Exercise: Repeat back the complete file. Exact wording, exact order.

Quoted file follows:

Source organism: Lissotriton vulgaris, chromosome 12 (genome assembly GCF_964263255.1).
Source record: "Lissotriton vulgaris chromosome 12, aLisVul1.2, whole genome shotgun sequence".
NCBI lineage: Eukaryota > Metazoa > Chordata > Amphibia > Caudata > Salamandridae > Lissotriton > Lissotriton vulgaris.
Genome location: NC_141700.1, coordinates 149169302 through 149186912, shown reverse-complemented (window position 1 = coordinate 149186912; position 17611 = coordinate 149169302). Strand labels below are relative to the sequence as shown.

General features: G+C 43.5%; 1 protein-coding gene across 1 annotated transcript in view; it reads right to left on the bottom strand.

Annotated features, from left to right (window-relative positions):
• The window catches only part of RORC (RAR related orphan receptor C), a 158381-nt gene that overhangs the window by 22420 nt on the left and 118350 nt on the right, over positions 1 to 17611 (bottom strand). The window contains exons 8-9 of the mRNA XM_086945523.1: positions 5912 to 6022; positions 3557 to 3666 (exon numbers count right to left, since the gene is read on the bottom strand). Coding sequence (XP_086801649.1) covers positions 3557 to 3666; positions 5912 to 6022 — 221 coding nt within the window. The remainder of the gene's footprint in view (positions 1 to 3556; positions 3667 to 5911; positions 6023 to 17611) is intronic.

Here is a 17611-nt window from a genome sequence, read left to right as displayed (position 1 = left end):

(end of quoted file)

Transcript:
Source organism: Lissotriton vulgaris, chromosome 12 (genome assembly GCF_964263255.1).
Source record: "Lissotriton vulgaris chromosome 12, aLisVul1.2, whole genome shotgun sequence".
NCBI lineage: Eukaryota > Metazoa > Chordata > Amphibia > Caudata > Salamandridae > Lissotriton > Lissotriton vulgaris.
Genome location: NC_141700.1, coordinates 149169302 through 149186912, shown reverse-complemented (window position 1 = coordinate 149186912; position 17611 = coordinate 149169302). Strand labels below are relative to the sequence as shown.

General features: G+C 43.5%; 1 protein-coding gene across 1 annotated transcript in view; it reads right to left on the bottom strand.

Annotated features, from left to right (window-relative positions):
• The window catches only part of RORC (RAR related orphan receptor C), a 158381-nt gene that overhangs the window by 22420 nt on the left and 118350 nt on the right, over positions 1 to 17611 (bottom strand). The window contains exons 8-9 of the mRNA XM_086945523.1: positions 5912 to 6022; positions 3557 to 3666 (exon numbers count right to left, since the gene is read on the bottom strand). Coding sequence (XP_086801649.1) covers positions 3557 to 3666; positions 5912 to 6022 — 221 coding nt within the window. The remainder of the gene's footprint in view (positions 1 to 3556; positions 3667 to 5911; positions 6023 to 17611) is intronic.

Here is a 17611-nt window from a genome sequence, read left to right as displayed (position 1 = left end):